Yesterday, the Coalition Government endured its first major defeat in the House of Commons, as Tory eurosceptics voted with Labour members to demand that the Government seeks a real terms cut in EU expenditure when negotiating their long-term spending plans with other EU states. While the vote is non-binding (David Cameron will still seek a real-terms freeze), it displays a growing awareness by the political establishment that the British public expect European government to share the austerity that they have been inflicting on its national governments.
In a time of spending cuts equating to as much as 20%, which are inflicted on essential as well as non-essential services, it seems absurd that the largely low-priority spending conducted by the inefficient machinery of the European Union remains untouched. In light of this, it seems sensible to reassess the purpose and scope of spending by Europe- and we should have the aim of cutting €40,000,000,000 out of its €114,000,000,000 annual budget. Here’s how:
The one key area of expenditure that should remain untouched is the Common Agricultural Policy. Though it certainly doesn’t seem like it at the supermarket checkout, our food prices remain artificially low due to the subsidies placed on food production. Were this to be changed, we’d notice a sharp rise in prices that would be unaffordable for many of the poorest in society. However, agriculture spending outside of the CAP is not required, and 5 billion euros can be saved by its elimination(although it would be possible to reduce Britain’s net contributions).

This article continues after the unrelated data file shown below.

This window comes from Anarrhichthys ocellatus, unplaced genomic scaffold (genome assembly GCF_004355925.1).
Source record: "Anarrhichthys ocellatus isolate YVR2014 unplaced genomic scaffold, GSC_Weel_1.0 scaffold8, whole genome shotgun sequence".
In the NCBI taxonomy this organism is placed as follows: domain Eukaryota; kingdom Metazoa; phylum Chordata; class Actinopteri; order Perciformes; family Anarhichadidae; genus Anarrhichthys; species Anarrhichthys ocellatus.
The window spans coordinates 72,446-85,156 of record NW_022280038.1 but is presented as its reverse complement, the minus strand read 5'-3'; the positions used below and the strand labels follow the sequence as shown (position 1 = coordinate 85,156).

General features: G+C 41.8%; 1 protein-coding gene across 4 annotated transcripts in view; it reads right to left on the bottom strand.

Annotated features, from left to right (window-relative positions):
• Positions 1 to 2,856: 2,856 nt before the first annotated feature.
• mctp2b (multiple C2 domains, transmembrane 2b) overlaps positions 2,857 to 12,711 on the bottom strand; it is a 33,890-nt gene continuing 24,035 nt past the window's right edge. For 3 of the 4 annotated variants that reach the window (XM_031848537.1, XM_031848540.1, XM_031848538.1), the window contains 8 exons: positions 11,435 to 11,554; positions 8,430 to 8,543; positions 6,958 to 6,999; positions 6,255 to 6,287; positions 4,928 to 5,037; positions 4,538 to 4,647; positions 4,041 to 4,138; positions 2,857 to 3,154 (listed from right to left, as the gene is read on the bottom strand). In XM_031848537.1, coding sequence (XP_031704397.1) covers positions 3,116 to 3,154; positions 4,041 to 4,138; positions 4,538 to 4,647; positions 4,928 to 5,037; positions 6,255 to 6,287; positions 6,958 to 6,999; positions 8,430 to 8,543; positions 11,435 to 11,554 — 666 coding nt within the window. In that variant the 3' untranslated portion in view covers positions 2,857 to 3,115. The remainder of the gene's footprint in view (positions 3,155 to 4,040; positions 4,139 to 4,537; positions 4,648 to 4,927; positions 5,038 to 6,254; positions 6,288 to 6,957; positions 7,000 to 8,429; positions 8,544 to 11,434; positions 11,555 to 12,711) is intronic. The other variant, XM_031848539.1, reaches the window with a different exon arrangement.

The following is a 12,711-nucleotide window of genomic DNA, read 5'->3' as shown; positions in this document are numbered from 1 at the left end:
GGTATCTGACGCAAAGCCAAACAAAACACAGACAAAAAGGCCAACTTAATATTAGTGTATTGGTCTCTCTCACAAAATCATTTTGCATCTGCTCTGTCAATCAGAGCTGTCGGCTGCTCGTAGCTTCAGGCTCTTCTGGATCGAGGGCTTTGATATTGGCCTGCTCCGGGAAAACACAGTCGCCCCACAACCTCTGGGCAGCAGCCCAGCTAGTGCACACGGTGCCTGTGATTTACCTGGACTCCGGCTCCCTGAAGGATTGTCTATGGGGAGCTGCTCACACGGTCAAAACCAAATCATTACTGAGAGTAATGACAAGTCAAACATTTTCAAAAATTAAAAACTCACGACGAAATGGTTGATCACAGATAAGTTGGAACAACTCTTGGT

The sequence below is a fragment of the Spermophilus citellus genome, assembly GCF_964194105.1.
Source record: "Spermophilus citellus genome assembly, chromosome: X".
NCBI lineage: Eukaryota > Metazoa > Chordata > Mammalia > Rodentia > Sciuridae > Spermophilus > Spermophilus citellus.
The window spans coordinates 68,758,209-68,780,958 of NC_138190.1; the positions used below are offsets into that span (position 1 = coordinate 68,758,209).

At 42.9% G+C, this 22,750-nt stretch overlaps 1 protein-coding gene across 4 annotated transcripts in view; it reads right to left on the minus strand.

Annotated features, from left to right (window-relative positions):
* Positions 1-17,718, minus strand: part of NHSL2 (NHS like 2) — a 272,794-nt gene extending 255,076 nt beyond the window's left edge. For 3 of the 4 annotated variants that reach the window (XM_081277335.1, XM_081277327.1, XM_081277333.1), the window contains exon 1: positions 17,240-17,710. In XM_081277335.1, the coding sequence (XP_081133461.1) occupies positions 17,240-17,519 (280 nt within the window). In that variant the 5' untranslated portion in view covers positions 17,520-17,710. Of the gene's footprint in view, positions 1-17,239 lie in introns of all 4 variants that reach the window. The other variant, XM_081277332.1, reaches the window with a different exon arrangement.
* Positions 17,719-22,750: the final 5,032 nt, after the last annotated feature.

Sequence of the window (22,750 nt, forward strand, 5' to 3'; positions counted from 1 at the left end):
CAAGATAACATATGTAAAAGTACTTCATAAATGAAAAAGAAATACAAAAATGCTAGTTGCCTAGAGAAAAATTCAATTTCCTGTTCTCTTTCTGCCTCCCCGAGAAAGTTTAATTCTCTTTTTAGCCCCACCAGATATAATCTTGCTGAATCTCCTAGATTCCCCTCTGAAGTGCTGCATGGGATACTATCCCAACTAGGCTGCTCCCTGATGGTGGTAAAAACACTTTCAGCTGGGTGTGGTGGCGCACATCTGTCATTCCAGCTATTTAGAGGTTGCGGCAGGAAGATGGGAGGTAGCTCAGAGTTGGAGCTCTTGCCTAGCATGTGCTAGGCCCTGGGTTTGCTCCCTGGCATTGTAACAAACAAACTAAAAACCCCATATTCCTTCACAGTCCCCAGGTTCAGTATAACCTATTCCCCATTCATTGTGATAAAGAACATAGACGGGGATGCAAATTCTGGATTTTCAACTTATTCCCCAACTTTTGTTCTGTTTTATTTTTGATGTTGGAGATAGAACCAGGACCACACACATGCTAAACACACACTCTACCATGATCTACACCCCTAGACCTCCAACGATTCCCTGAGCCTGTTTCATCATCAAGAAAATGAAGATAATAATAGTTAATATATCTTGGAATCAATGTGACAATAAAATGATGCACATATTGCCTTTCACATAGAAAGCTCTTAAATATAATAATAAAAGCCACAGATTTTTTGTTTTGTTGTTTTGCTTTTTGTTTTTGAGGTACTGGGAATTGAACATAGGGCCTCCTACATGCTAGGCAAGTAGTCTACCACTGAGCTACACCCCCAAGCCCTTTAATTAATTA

European expenditure on cultural festivals, citizenship schemes and contributions to administrative costs of membership applications can be eliminated entirely- saving seven billion euros over the budget term. The 6.8 billion euro administration budget could easily be cut by 25% without citizens noticing anything, and foreign aid should be the sole responsibility of national governments, rather than channeling it inefficiently through Brussels. The same applies to the handful of education projects sponsored by various agencies.
Regional aid accounts for 32% of the EU budget. The arguments for distribution of support to countries like Greece are relatively sound. But France and Germany are given a combined total of over 6.5 billion per year in regional aid, which seems difficult to justify. By limiting the aid distributed to richer states,and implementing modest reductions in aid given elsewhere, 105 billion euros can be saved over seven years.
Once these reductions have been put into effect, the contributions made, and the budget deficits run, by each nation can be reduced accordingly. Britain’s national debt will be £33,000,000,000 less as a result, saving future governments as much as £1,000,000,000 per year in interest payments, in addition to immediate cash savings six times that size. Were this to be done, it would be that bit harder to advocate withdrawal from the EU.